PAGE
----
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CHAPTER XXXIX.

PAYMENT.

1. What is PAYMENT. II. By WHOM MADE.

I. WHAT IS PAYMENT.

1399.

$ 1392. Payment-General Principles.

1393. Application of Bank Deposits.
1394. By Credit to Holder.
1395. To Agent-Partner.
1396. In Securities-Collateral.
1397. By Legacy to Creditor-Debtor Appointed Executor.
1398. In Money-Currency.

Dollars"-Confederate Currency.
1400. Designated Currency.
1401. United States Legal Tender.
1402. Bank Bills.
1403. Insolvent Banks-Counterfeit Bills.
1404. As a Set-Off.
1405. Virginia Coupons.
1406. "Coupon Killers."
1407. Payment in Tokeus-Merchaudise.
1408. In Work.
1409. Part Payment.
1410. Discharge on Part Payment.
1411. Part Payment by Joint Maker-Indorser-Drawer.
1412. By Acceptor-Maker.
1413. Foreign Statutes as to Part Payment.
1414. Receipt for Payment.
1415. Surrender of Instrument-On Payment.
1416. Lost Instruments.
1417. Vonnegotiable Instruments-Surrender by Mistake-Fraud.
1418. Surrender on Payment before Maturity.
1419. Statutes Requiring Surrender.

Payment-General Principles, § 1392. By the law merchant, commercial paper is payable and to be paid in money only. If the bill is drawn in a set of several parts, payment of any one part is payment of the bill. No payment is sufficient, however, unless made and received in good faith;? nor is it a good payment if made in violation of law. Whether the facts prored amount to a payment is a question for the jury. But a mere offer to pay is not a payment."

Application of Bank Deposits. $ 1393. If the maker of a note has funds, provided for its payment, in the hands of the agent who holds it for collection at its maturity, this will be a payment, and will discharge the maker. But although an acceptor has sufficient funds at maturity in the bank where the bill is payable, and it is thereupon marked "Paid” and canceled by the bank, such cancellation may be revoked by the bank later in the day, on the acceptor becoming insolvent and the payment being counterinanded.? And where a surety has funds in the hands of the bank

misapplied

? Downes v. Church, 13 Pet. 205. 2 And this is a question of circumstances. Chit. Bills, 446; Scholey v. Ramsbottom, 2 Camp. 483; Lovell v. Martin, 4 Taunt. 799. Thus, if the holder gives his check to the drawer, to take up the bill on obtaining a renewal of the acceptance, and it is sent by the drawer to the acceptor, and by him

as a payment, and the renewal refused, the acceptor will still remain liable on the bill. Torrance v. Bank, L. R. 5 P. C. 246. So, the fraudulent payment of an individual note by an administrator, out of the trust estate, afterwards recovered from the payee, is not a payment. Fleece 1. OʻRear, 83 Ind. 200. : E. g. in violation of an injunction. Springfield Marine & Fire Ins. Co. v.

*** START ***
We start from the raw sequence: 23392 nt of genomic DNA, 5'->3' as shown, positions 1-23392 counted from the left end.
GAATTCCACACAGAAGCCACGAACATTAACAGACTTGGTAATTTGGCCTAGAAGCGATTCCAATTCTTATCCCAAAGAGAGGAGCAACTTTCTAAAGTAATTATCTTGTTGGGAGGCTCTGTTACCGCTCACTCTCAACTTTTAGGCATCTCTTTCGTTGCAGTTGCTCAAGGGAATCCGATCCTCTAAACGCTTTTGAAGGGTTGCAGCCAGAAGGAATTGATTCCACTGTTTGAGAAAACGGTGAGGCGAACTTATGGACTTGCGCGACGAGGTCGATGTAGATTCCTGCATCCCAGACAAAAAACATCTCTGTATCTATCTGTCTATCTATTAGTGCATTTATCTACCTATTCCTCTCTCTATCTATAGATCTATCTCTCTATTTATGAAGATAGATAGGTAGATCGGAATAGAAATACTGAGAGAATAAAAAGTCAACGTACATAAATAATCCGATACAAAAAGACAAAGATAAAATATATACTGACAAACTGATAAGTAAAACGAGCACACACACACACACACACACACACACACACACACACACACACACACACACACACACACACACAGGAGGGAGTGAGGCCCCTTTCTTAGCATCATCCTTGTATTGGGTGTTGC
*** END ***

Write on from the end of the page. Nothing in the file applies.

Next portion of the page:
So, if part payment is made by the maker of a note in contemplation of bankruptcy, and it is afterwards recovered by his assignee, the surety will be liable for the amount, although he has already paid the balance after allowing for such payment, and taken up the note. Watson v. Poague, 42 Iowa, 582. 4 Globe Nat. Bank v. Ingalls, 130 Mass. 8.

Although the funds on deposit for that purpose were afterwards lost by the failure of the bank where they were deposited. Moses v. Trice, 21 Grat.

Peck, 102 Ill. 265.

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(a.) 556.

Grandy v. Abbott, 92 N. C. 33. And such deposit has been held to be applicable both to notes not yet due, Thomas v. Bank, 99 Iowa, 202, 68 N. W. 780; and to those already matured, Winslow v. Iron Co. (Tenn. Ch. App.) 42

S. W. 698.

." It appearing that, by the usage of the clearing house, the cancellation simply denoted an intention to pay the bill. Warwick v. Rogers, 5 Man. &

holding the note, they are not applicable to its payment without express authority.8

There is no presumption of law that funds of the maker in the holder's hands are applicable to payment of a note, and their applicability is a question for the jury.' Thus, if a joint and several demand note made by A. as principal, and B. and C. as sureties, is discounted for A., and the proceeds credited and interest charged to him, the note being intended as a continuing security, the fact of his having at one time sufficient funds in the holder's hands to pay the note will not amount to a payment of it so as to discharge a surety.10 So, if a note is payable to a banking firm which is dissolved before its maturity, deposits made by the maker with the new firm are not applicable to the note at its maturity without express authority from him.11 And a bank having in hand a general deposit of the maker or acceptor is not bound to apply it to the payment of a bill or note, 12 although previously authorized by the maker to do so.13 So, too, if

G. 340. So, the acceptor may remain liable, although the collecting bank has renewed the bill by discounting for the drawer a forged acceptance, and has returned it as canceled, and although the drawer afterwards deposited (but withdrew immediately) a sum sufficient to cover the bill. Bell v. Buckley, 11 Exch. 631. In Great Britain, an intentional cancellation, apparent on the bill, discharges it or the party whose name is canceled; but if done by mistake or unintentionally, or without authority, it is inoperative, the burden being on the holder to prove that fact. Bills of Exchange Act, $ 63.

8 Lamb v. Morris, 118 Ind. 179, 20 N. E. 746.

9 McGill v. Ott, 10 Lea (Tenn.) 147. And if a note is secured by a bill of lading of cotton, and the cotton is afterwards sold, and the proceeds deposited in the bank by the maker, before maturity of the note, but not appropriated by him to it, it will not be a payment. Randall v. Pettes, 12 Fla. 518. As to the agency created for maker or drawer by making the note or bill payable at a designated bank, see $ 1411, infra. Where the bill is payable to the bank, it is under no obligation to apply the drawer's deposit to its payment. Flournoy v. Bank, 79 Ga. 814, 2 S. E. 547.